The Kunstmuseum Basel has a new retrospective on Konrad Witz. The somewhat mysterious medieval artist, whose few paintings are sometimes compared to those of Leonardo decades later, was one of the beneficiaries of the ecclesiastical council called at Basel in 1431. Only about thirty works are attributed to Witz, but the exhibit situates his paintings within the context of many others from the period. Harry Bellet wrote a review (Découvrir les secrets de Konrad Witz, April 26) for Le Monde (my translation):
The work of Konrad Witz is in effect placed in relationship with other artists of his temp, connections often very pertinent, if only to understand how much this painter was an innovator. Unlike his predecessors, his architecture is solid, realistic, far from theatrical backdrops that characterize what one calls the International Gothic. He was careful to place cast shadows well, to show himself skilled in the treatment of reflections, like those of the purple robe of Melchisedech giving the bread and wine to Abraham, whose cuirasse is tinted red.The Miraculous Draught of Fishes could not be moved safely to be included in the exhibit, but there is the set of painted playing cards known as the Ambras Court Hunting pack.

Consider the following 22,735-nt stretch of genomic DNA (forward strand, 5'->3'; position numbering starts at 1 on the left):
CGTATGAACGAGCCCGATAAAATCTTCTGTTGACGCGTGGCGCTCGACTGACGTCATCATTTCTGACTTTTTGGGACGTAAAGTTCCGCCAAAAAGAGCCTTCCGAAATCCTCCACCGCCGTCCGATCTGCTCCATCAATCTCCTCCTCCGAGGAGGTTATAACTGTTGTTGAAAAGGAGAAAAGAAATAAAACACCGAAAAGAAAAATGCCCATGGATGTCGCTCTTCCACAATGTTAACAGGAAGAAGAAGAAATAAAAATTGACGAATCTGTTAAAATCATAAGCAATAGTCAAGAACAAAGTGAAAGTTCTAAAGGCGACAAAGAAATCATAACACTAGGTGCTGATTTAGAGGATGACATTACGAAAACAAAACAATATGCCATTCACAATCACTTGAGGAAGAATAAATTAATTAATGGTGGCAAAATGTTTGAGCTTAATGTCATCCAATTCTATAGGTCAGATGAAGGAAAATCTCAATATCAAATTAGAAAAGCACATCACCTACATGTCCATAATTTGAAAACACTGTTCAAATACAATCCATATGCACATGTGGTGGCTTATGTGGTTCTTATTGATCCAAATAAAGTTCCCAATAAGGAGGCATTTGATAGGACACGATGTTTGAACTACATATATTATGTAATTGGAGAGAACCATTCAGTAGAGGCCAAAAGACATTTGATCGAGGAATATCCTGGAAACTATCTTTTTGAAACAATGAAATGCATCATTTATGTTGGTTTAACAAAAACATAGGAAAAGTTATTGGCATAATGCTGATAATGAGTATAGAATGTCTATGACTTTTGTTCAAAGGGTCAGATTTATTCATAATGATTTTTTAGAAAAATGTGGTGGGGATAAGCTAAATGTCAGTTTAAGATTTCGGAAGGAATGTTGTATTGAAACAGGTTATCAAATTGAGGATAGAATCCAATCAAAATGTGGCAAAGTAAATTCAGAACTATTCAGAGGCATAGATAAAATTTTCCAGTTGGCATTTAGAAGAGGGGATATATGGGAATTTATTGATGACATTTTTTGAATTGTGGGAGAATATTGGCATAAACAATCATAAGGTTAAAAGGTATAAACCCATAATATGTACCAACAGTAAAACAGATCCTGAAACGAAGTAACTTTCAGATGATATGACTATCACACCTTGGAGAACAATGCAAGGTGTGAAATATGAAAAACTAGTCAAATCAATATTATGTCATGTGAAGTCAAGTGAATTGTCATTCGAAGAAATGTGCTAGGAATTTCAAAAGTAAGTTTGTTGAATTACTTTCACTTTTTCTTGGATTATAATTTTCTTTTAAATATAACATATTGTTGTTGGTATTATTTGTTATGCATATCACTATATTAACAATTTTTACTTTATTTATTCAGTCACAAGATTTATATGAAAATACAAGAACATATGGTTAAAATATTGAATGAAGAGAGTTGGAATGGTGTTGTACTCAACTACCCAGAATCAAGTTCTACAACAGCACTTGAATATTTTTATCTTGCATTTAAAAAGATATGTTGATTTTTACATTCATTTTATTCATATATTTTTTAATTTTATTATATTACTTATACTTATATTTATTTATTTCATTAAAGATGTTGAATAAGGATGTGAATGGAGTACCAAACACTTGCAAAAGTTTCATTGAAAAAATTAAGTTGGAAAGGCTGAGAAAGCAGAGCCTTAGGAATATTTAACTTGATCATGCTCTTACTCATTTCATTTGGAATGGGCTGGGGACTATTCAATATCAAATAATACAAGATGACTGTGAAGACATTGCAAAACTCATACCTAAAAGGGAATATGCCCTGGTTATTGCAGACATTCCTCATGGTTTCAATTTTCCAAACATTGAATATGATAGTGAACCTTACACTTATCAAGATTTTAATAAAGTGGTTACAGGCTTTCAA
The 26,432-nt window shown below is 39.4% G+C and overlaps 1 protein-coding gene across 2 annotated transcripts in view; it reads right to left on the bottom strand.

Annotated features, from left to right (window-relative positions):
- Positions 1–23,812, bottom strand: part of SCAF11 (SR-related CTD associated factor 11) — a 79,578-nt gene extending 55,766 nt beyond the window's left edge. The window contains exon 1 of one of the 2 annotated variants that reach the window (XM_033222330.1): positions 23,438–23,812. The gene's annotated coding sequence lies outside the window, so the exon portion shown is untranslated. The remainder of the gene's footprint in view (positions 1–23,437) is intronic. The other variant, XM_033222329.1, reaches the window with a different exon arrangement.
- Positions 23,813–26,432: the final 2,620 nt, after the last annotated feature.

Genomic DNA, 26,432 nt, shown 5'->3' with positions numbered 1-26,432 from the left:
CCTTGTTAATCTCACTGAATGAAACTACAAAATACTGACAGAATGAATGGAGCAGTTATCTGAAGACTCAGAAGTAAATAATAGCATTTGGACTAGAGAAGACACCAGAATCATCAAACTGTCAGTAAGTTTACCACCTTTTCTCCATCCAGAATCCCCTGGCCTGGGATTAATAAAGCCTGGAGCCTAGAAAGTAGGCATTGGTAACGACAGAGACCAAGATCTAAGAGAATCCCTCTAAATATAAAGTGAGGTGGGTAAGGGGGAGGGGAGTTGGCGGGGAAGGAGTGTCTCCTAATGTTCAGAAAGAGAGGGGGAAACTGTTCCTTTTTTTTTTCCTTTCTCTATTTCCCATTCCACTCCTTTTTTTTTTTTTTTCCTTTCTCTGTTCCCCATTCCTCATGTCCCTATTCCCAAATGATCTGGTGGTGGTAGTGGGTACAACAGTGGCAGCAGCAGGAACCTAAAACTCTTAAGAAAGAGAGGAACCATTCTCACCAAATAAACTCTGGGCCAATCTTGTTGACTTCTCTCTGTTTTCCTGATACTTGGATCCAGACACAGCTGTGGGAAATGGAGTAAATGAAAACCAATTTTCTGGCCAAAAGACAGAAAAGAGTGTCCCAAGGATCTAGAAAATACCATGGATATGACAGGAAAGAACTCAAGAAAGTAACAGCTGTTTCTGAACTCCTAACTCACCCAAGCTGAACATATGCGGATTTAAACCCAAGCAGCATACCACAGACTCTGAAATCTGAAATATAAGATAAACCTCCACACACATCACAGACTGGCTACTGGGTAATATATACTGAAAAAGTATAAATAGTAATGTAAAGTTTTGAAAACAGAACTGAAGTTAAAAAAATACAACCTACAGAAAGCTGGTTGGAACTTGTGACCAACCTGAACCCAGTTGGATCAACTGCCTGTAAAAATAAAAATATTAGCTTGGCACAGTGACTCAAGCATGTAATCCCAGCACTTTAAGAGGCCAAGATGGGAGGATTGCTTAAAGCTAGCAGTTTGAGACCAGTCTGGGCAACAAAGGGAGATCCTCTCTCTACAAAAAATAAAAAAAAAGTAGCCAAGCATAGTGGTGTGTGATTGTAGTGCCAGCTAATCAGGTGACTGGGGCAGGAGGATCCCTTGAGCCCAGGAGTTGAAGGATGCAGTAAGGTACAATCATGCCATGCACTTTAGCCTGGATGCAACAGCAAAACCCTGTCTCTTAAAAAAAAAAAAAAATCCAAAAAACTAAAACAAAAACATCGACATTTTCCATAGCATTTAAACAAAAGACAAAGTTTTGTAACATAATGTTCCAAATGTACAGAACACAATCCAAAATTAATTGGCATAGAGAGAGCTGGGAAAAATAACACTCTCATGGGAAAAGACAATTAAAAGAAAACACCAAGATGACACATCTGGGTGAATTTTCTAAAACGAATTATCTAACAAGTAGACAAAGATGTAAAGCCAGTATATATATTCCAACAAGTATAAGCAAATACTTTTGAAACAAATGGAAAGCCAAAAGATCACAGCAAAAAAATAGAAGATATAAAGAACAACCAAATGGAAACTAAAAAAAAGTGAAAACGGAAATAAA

Sumptuous reds are another recent rediscovery: the paintings suffered damage over time, and a network of tiny cracks had made everything gray. The restorers of the Kunstmuseum accomplished a saving work, washing them with a special resin that returned subtlety and depth to the glazes. To compare these panels with the one conserved at the Musée des beaux-arts in Dijon, which has not benefited from the same treatment, is the proof. These works, which fill the second room of the exhibit, are part of a group, today spread around, known as the Mirror of Salvation altarpiece. The exhibit reunites twelve of the sixteen panels.